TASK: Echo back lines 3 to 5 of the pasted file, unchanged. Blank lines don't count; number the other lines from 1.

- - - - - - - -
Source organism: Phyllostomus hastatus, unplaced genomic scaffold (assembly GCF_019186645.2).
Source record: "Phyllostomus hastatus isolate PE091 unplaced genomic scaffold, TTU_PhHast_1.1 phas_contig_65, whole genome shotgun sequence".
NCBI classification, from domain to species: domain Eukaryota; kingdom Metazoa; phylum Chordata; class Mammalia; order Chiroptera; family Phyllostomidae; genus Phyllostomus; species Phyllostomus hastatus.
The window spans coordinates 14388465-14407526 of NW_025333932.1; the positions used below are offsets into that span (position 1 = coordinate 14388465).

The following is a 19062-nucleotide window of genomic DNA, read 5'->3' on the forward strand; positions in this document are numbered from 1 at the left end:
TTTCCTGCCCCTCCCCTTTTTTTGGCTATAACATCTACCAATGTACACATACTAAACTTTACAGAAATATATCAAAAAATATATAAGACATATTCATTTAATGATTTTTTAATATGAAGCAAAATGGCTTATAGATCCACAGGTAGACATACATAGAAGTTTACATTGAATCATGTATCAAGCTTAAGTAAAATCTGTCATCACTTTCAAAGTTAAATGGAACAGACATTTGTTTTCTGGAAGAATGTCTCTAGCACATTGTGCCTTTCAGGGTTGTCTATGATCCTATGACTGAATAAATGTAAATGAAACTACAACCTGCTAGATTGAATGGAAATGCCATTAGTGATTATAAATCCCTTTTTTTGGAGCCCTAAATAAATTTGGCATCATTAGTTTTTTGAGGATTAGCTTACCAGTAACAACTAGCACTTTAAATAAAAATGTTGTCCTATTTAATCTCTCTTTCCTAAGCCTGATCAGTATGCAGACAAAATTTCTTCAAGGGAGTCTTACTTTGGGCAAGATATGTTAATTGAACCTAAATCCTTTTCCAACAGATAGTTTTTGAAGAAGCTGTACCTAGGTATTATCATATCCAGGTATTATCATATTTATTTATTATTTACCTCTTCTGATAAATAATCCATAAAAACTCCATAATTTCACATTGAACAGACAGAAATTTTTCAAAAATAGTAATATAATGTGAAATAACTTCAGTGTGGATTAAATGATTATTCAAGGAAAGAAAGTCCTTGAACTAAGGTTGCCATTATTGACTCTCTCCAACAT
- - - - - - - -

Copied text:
NCBI classification, from domain to species: domain Eukaryota; kingdom Metazoa; phylum Chordata; class Mammalia; order Chiroptera; family Phyllostomidae; genus Phyllostomus; species Phyllostomus hastatus.
The window spans coordinates 14388465-14407526 of NW_025333932.1; the positions used below are offsets into that span (position 1 = coordinate 14388465).

The following is a 19062-nucleotide window of genomic DNA, read 5'->3' on the forward strand; positions in this document are numbered from 1 at the left end: